8. Parker, Michael H.; Chen, Robert; Conway, Kelly A.; Lee, Daniel H. S.; Luo, Chi; Boyd, Robert E.; Nortey, Samuel O.; Ross, Tina M.; Scott, Malcolm K.; Reitz, Allen B. (2002). "Synthesis of (+)-5,8-Dihydroxy-3R-methyl-2R-(dipropylamino)-1,2,3,4-tetrahydro-naphthalene: An Inhibitor of β-Amyloid1-42 Aggregation". Bioorg. Med. Chem. 10 (11): 3565–3569. doi:10.1016/S0968-0896(02)00251-1. PMID 12213471.
  9. Lahiri DK, Chen DM, Lahiri P, Bondy S, Greig NH (2005). "Amyloid, cholinesterase, melatonin, and metals and their roles in aging and neurodegenerative diseases". Ann. N. Y. Acad. Sci. 1056: 430–49. doi:10.1196/annals.1352.008. PMID 16387707. Unknown parameter |month= ignored (help)
  10. Wang XC, Zhang YC, Chatterjie N, Grundke-Iqbal I, Iqbal K, Wang JZ (2008). "Effect of melatonin and Melatonylvalpromide on beta-amyloid and neurofilaments in N2a cells". Neurochem. Res. 33 (6): 1138–44. doi:10.1007/s11064-007-9563-y. PMID 18231852. Unknown parameter |month= ignored (help)

Amyloidosis Microchapters


Patient Information


Historical Perspective


Primary amyloidosis
Secondary amyloidosis
Familial amyloidosis
Wild-type (senile) amyloidosis
Cardiac amyloidosis
Beta-2 microglobulin related amyloidosis
Gelsolin related amyloidosis
Lysozyme amyloid related amyloidosis
Leucocyte cell-derived chemotaxin 2 related amyloidosis
Fibrinogen A alpha-chain associated amyloidosis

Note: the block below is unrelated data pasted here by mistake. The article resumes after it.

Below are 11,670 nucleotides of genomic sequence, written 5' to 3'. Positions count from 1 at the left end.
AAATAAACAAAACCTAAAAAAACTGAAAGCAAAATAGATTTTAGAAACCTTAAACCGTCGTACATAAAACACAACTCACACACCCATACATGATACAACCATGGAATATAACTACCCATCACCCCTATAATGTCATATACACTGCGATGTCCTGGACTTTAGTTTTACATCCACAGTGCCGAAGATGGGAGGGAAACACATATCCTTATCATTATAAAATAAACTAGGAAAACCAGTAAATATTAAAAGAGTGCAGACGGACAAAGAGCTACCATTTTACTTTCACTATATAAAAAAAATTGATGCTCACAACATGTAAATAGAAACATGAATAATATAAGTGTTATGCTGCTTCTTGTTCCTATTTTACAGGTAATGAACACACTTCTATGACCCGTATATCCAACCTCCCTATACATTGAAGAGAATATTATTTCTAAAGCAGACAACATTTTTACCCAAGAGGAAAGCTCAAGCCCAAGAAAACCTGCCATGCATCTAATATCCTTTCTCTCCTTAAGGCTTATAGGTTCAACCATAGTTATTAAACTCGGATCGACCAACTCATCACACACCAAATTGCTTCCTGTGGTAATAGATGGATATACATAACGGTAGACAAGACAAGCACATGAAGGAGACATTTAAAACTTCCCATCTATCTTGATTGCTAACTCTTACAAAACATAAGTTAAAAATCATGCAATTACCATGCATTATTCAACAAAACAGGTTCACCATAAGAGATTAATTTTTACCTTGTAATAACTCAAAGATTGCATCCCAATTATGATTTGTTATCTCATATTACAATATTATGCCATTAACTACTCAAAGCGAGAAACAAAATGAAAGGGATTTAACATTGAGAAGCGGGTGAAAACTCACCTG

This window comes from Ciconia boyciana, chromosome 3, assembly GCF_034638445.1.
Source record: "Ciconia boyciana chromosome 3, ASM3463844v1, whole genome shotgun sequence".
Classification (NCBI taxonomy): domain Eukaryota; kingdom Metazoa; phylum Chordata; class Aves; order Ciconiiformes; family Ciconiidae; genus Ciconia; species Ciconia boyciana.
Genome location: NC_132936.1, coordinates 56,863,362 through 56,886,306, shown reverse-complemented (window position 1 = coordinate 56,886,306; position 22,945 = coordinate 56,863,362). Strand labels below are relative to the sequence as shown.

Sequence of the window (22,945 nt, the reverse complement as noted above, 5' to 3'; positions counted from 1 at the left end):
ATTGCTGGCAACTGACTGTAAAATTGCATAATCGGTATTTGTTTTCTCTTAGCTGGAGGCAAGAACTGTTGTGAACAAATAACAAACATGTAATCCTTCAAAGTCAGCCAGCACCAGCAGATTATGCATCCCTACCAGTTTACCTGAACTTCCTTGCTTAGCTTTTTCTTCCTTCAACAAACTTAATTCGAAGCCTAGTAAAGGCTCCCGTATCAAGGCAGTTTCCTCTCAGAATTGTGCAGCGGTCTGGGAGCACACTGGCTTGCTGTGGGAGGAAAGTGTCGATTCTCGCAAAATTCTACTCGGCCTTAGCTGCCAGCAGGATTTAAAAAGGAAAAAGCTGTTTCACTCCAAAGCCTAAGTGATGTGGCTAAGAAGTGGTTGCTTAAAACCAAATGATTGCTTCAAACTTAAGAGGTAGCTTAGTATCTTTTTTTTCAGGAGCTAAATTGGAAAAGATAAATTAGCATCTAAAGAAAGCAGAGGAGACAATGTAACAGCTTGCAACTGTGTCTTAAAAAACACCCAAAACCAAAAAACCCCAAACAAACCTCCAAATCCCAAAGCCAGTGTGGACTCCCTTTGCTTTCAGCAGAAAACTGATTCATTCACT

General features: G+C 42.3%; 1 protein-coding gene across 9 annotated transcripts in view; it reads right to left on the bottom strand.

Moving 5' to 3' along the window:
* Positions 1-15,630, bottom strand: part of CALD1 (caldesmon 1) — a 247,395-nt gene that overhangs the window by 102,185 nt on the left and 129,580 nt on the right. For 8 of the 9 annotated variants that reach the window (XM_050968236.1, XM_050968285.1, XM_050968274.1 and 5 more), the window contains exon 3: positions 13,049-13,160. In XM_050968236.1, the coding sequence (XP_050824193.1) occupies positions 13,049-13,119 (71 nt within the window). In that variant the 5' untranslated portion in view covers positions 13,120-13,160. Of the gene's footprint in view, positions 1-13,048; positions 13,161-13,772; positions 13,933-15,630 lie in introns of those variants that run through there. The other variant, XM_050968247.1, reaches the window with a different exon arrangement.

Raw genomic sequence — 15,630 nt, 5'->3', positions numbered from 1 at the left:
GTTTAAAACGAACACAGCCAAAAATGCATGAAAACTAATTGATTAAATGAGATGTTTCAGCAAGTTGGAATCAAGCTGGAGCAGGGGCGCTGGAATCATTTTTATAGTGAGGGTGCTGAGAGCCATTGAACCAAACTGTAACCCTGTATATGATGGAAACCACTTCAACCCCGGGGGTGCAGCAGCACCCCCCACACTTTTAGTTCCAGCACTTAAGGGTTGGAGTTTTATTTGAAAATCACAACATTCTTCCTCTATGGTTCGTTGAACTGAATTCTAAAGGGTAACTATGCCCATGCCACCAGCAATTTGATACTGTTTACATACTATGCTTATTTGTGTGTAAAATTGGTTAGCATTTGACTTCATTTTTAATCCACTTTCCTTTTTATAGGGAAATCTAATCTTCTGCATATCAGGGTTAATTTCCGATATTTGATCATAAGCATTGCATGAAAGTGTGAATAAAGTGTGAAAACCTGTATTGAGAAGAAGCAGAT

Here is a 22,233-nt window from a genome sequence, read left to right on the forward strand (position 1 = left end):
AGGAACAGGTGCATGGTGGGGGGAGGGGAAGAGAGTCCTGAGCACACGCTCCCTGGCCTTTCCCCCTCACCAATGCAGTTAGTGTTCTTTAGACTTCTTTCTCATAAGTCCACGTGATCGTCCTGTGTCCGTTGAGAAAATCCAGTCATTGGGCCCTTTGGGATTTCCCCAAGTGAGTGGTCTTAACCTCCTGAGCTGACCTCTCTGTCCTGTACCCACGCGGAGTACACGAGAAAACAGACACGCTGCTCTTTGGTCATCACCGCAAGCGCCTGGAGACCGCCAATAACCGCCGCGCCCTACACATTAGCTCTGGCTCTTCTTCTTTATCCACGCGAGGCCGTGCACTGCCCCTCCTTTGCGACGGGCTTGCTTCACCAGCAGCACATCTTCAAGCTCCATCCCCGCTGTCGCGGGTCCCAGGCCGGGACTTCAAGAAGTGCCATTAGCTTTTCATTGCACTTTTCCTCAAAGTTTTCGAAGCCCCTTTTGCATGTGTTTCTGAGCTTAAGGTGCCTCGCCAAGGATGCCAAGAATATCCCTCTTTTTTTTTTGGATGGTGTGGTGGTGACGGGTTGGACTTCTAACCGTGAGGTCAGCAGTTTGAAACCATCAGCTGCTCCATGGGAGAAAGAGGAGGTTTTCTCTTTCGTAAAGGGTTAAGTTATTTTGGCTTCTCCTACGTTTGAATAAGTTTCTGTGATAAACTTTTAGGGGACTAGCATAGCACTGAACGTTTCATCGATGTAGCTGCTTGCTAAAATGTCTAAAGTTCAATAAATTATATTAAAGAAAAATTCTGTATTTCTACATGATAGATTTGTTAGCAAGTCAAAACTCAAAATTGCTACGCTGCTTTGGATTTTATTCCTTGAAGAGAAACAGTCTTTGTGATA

Differentiating Amyloidosis from other Diseases

Epidemiology and Demographics

Risk Factors


Natural History, Complications and Prognosis


Diagnostic Study of Choice

History and Symptoms

Physical Examination

Laboratory Findings



Echocardiography and Ultrasound

CT scan


Other Imaging Findings

Other Diagnostic Studies


Medical Therapy


Primary Prevention

Secondary Prevention

Cost-Effectiveness of Therapy

Future or Investigational Therapies

Case Studies

Case #1

Beta amyloid On the Web

Most recent articles

Most cited articles

Review articles

CME Programs

Powerpoint slides


American Roentgen Ray Society Images of Beta amyloid

All Images
Echo & Ultrasound
CT Images

Ongoing Trials at Clinical

US National Guidelines Clearinghouse

NICE Guidance

FDA on Beta amyloid

CDC on Beta amyloid

Beta amyloid in the news

Blogs on Beta amyloid

Directions to Hospitals Treating Psoriasis

Risk calculators and risk factors for Beta amyloid

ar:أميلويد بيتا fi:Beta-amyloidi

Template:WH Template:WS